A fresh pair of eyes: a new Melburnian’s perspective of our city’s wildlife

A fresh pair of eyes: a new Melburnian’s perspective of our city’s wildlife

Peewee peewee. Neerk neerk. Silence. Vroom vroom. Beep. Honk honk. A cacophony of sounds that may be obvious to some or go largely unnoticed by others. Depending on which Melbourne suburb you live in, you may hear a variety of wildlife sounds; not solely the hustle and bustle of the city.

Melbourne is known as one of the most liveable cities in the world. What most attracted me to this place were the tall trees and the amazing fauna. I’ve lived in cities in Brazil, Italy and England but none possessed as much diversity as Melbourne in terms of wildlife. As a child growing up in Brazil, I witnessed children using slingshots to aim at birds and kill them. You rarely see these local species flying around Brazil’s cities any longer; they’ve lost their place there, as well as in rural and forested areas.

As a teenager in the north of Italy, I don’t recall seeing any wildlife in cities like Modena or Genoa. But as an adult living in England, I was lucky to experience more of the local wildlife. Squirrels regularly visited my back garden and I was fortunate to live right next to an urban park. Hedgehogs quietly wandered around at night. During the day, I would often see robins, Blue Tits, blackbirds and magpies. The robins were the friendliest of all: I just needed to dig a tiny, shallow hole for them to come closer as they waited for worms to appear. I cultivated flowers like lupin and Fuchsia to attract bees and regularly saw European Honey Bees, Buff-tailed Bumblebees and Red-tailed Bumblebees.

Whilst an invasive species in Australia, the Common Blackbird is one bird which Bruna spotted regularly while living in England, sparking her interest in other forms of birdlife. Image: Andreas Trepte [CC BY-SA 2.5 (https://creativecommons.org/licenses/by-sa/2.5)], from Wikimedia Commons
Trying to coexist with wildlife is not easy. I’ve noticed that in Melbourne, though, there is a large awareness of and respect for other animals. Each council seems to have a group of environmental conservation volunteers, one of which I have now joined in my suburb. I’ve witnessed the care and dedication that Melburnians from all walks of life demonstrate towards their nature reserves. Not only that, but also making their own gardens havens for declining populations of insects and birds.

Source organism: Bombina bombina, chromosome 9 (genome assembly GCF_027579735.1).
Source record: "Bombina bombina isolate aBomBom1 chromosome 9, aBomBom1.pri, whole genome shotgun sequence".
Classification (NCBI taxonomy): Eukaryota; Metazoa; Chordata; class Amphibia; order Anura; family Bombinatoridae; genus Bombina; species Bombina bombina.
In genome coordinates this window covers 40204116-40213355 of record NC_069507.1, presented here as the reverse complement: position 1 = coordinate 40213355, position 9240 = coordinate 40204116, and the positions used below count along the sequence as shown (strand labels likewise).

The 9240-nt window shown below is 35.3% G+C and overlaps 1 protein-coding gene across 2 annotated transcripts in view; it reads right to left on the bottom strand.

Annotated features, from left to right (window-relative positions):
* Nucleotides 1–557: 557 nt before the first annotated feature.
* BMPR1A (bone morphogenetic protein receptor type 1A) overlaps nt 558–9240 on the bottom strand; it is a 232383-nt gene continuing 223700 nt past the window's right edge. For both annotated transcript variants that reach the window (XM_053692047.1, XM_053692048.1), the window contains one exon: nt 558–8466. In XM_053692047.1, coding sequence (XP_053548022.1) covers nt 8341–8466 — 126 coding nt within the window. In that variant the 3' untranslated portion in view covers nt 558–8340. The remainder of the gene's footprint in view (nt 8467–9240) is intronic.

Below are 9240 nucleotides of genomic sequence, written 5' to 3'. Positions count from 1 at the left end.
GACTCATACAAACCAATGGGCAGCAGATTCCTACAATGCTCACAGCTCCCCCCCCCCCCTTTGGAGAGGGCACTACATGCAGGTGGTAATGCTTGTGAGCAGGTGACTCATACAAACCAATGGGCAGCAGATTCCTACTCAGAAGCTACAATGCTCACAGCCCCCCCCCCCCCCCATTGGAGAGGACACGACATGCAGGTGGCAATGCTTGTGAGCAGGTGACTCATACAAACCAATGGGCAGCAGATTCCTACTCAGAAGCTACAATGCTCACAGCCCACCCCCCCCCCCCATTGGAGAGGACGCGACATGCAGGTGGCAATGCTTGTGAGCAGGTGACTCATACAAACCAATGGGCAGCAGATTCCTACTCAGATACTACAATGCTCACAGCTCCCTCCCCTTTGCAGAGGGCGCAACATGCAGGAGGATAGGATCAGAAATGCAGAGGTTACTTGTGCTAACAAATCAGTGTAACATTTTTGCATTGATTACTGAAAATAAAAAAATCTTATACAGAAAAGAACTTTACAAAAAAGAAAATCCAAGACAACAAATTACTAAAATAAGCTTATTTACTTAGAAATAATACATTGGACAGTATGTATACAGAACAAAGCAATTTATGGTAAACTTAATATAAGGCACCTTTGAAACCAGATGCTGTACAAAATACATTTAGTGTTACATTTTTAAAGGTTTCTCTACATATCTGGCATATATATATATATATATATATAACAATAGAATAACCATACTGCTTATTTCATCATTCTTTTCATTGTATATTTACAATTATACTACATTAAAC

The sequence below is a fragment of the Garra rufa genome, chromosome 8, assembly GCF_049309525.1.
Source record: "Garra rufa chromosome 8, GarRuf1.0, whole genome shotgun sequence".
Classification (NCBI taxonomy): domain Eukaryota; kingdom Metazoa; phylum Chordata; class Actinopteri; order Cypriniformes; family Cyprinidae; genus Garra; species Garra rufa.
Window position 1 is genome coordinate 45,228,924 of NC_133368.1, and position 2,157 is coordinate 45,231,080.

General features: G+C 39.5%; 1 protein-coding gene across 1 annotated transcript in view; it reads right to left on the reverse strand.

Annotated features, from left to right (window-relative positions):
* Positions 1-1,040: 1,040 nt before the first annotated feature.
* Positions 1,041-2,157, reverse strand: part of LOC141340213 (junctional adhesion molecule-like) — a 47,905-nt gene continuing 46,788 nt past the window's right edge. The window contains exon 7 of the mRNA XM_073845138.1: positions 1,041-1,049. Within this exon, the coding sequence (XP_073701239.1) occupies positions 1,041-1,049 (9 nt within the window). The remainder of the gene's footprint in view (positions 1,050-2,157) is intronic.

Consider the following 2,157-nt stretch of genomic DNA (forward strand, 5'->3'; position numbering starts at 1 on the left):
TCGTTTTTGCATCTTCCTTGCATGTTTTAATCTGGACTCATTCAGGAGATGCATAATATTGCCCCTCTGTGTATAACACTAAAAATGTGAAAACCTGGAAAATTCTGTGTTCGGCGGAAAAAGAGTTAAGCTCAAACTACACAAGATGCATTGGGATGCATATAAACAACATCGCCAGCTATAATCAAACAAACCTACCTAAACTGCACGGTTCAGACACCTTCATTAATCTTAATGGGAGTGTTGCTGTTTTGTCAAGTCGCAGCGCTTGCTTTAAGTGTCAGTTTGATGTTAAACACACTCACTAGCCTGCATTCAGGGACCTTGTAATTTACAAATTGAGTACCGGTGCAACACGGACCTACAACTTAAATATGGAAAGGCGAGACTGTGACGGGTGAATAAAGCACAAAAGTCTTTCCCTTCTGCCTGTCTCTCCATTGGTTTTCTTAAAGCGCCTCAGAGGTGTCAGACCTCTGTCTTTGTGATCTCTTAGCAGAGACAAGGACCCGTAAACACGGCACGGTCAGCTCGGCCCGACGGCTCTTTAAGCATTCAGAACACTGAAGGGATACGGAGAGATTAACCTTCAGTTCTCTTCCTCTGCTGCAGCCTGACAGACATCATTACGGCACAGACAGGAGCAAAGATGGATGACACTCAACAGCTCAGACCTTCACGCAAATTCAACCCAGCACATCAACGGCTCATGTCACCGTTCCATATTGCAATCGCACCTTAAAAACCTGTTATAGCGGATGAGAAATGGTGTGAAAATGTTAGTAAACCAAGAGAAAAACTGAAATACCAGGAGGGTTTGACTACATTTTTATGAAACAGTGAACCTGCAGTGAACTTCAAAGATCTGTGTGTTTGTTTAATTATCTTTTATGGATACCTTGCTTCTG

The conservation work I do as part of this community group varies from planting indigenous species and removing unwanted weeds to building homes for skinks and birdlife. As the weather warmed, I asked about the possibility of finding snakes when we were removing undesired vegetation in Koolunga Native Reserve. The group hadn’t sighted one here for many years. Although I was somewhat relieved that the potential threat of being bitten was minimal, I also reflected on the importance of appreciating the pivotal role that snakes play in Australian ecosystems.

Whilst Melbourne residents should be mindful of snakes, such as this Red-bellied Black Snake, it’s important to recognise the role that they play in local ecosystems. Image: Rowan Mott

When I visited Albert Park, I couldn’t believe the birdlife residing here so close to Melbourne’s CBD. I was working in the area and during my breaks would go outside and look high up into the trees and across the lake. I spotted Rainbow Lorikeets, Sulphur-crested Cockatoos, Purple Swamphens, Galahs, and, on one day, a Red-tailed Black Cockatoo, amongst many other unique and raucous species.

In my own neighbourbood in the eastern suburbs, I’ve been fortunate enough to see birds such as the Australian Raven, Australian Magpie, Pacific Black Duck, Chestnut Teal, Laughing Kookaburra, Crested Pigeon, and Crimson Rosella, plus other smaller birds which I’m still learning to identify. The female magpies are the ones least afraid of interaction with anyone in our household. They come and peck on the window asking for food. I can’t resist their beautiful distinctive call, which I sometimes find more efficient than my alarm in the morning.

Purple Swamphens and their chicks are often seen at Albert Park Lake, as well as in other wetland habitats across Melbourne. Image: Cathy Cavallo

The first time I saw the Eastern Grey Kangaroo was at Healesville and they seemed used to seeing humans on a regular basis. In Greensborough, I once found myself about 50 metres away from a mob. They noticed my presence and a mutual respect ensued. There was a silent understanding that a certain space between us was required. I was happy to observe them hopping freely, although this interaction only lasted a few minutes as they began to travel away from me.

There are thousands of immigrants like me coming to this exquisite city and not all are from a background where nature is highly valued. Nevertheless, I believe there are many opportunities for both new and old Melburnians to learn to connect with the native wildlife of our city. I sense that there are exciting times ahead of me as I encounter more of the local wildlife and find new ways to engage with the nature of Melbourne.

Banner image courtesy of Denise Jans on Unsplash. 

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